Trentino does not readily pop into mind for those contemplating an Italian sojourn. Tuscany, most certainly, Umbria, Sicily — but Trentino? To mention this mountainous province tends to invite head scratching: “Trentino … where is Trentino?”
Look to Italy’s far northeast corner, tucked into the shadow of the jagged limestone peaks of the famed Dolomites. To the west, Lombardy; Veneto to the east; Austria bordering the north. Best known to daring-do skiers for winter sport resorts like Canazei and San Martino di Castrozza, Trentino remains relatively untouched by the tourists of summer.
Trentino is tailor-made for those who enjoy traveling on their own. One can hike around a secluded alpine lake in the morning; sample wine at a family-owned winery at noon; stroll along the palm-lined promenade of a spa in the afternoon; dine at a Michelin-starred restaurant; and slip into bed in a medieval castle at the end of the day.
Measuring about 2,400 square miles (6,200 km²), Trentino is only as big as Utah’s Great Salt Lake when filled to capacity. But tucked in one small corner here are glaciers, alpine lakes and waterfalls. Castles top almost every promontory — some in rocky ruin, many partly restored, with others seeing service as museums and inns.
Lush hillsides and valleys supply high-quality grapes for renowned Italian wines, and fill the country’s market basket with an array of fruits and vegetables, cheeses and specialty meats.
Charming and tidy alpine villages enchant in a tumble of bright geraniums and petunias. Trentino’s thermal waters have been visited since ancient times. Here is one of the largest and most famous spa towns in the Italian Alps, Merano.
The town of Trento, population 55,000, beautifully situated in a wide glacial valley with a backdrop of awe-inspiring peaks, is the capital of this autonomous region. Off the beaten path of mass tourism, Trento is well worth a visit, with its unique architectural mix of restored late-Medieval and Renaissance buildings and Germanic influences.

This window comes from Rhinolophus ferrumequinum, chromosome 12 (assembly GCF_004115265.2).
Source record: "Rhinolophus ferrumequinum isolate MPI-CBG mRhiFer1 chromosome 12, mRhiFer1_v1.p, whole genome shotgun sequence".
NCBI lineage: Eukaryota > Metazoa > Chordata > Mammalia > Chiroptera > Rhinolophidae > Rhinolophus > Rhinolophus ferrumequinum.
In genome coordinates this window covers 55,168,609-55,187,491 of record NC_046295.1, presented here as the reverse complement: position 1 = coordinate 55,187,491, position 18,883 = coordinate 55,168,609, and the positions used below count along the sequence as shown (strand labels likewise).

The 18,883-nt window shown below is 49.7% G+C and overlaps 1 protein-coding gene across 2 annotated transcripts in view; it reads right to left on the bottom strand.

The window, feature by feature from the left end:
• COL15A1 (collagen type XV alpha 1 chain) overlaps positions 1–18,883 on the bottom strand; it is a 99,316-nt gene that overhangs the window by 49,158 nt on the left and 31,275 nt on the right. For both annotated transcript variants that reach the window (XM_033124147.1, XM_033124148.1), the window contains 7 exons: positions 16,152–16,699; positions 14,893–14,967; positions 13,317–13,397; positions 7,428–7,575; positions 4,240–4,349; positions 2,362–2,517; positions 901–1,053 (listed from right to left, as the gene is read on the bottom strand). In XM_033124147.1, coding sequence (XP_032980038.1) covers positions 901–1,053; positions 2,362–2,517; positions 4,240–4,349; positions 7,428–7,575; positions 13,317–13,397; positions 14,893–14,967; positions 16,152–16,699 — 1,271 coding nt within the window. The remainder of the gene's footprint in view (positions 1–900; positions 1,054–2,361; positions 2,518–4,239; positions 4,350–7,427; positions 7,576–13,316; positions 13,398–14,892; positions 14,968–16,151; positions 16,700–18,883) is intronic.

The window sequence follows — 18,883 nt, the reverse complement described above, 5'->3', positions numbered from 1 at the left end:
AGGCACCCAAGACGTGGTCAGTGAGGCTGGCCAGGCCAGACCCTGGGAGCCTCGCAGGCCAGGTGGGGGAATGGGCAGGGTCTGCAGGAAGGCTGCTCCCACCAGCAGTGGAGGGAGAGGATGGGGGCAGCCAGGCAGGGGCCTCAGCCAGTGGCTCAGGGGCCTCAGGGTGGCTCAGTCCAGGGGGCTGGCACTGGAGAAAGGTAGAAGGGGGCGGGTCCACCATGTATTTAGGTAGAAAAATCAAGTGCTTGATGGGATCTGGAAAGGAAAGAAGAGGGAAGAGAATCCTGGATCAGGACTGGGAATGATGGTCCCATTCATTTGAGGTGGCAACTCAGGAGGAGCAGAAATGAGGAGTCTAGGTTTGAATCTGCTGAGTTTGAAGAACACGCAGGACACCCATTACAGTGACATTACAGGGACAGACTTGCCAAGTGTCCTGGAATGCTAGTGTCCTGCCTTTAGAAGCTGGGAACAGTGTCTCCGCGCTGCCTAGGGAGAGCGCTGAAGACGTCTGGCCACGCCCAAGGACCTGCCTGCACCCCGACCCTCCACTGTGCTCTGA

Traveling north to south through Trentino, in about 62 miles (100 km) the vegetation changes from alpine to Mediterranean, complete with lemons, olives and oleanders. At its southern end is Lake Garda, shaped like an elongated, upside-down watery version of Italy itself. Italy’s largest lake is especially popular with Northern European tourists, who come to sail, windsurf and water ski. The historic town of Riva del Garda, with its trade mark Torre Apponale, a tower built in 1220, is particularly popular.
Travelers with children in tow will find Trentino a veritable Disneyland of family activities. In addition to Lake Garda’s treasure trove of water sports, there are hundreds of marked hiking trails, designated for their levels of difficulty. Families could board a cable lift, step off and begin their walks on the top of the world.
In many valleys, treks are organized in the high alpine meadows where dairymen take their herds for summer grazing.
Cows’ noses can be petted and cheese-making observed, followed by a simple lunch laid out on a wooden board to be eaten at a table outside the dairyman’s hut. Bicycle paths thread the region, and treks via horseback take riders to within touching distance of the Dolomites.
More accurately, this pleasure-packed region should be referred to as Trentino–Alto Adige, as it actually consists of two different provinces. Trentino (known as Welschtirol in German), historically a part of Italy except for a period during the 19th and early 20th centuries when it was ruled by Austria, feels more Italian.
North of Trentino, Alto Adige, also known as South Tyrol (Südtirol in German), covers an area of 2,860 square miles (7,400 km²). This region was under Habsburg rule for more than five centuries. It first became an Italian domain in 1918 when the Austro-Hungarian empire was carved up and European borders were redrawn.
Alto Adige’s ties to the north go back as far as the 3rd century B.C., when Germanic tribes trudged down through the mountain passes or navigated the Adige River, (Italy’s second-longest), which bisects the region. Through the centuries the northerners brought their culture, customs and cuisine with them.
So Alto Adige layers its “Italian-ness” with more than a light coating of oompah. In the Alto Adige, nearly every sign is written in both German and Italian, with about 70 percent of the residents speaking a local German dialect.
A tourist tabloid, Discover the Flavours, makes exploring the nooks and crannies of the region easy, with eight detailed itineraries, complete with maps, descriptions and suggested stops.
While indicating where agricultural products and wines can be sampled along the way, the itineraries also include extensive listings of where to eat, shop and sleep, along with cultural stops considered too good to miss.
That could well be said of the entirety of this pleasure-packed corner of Italy. Trentino — too good to miss.
If You Go
Request the brochure Discover the Flavours from the Trentino Territorial Marketing Company (firstname.lastname@example.org) or pick it up when visiting Trentino information offices.
South Tyrol Tourism
Italian Tourist Board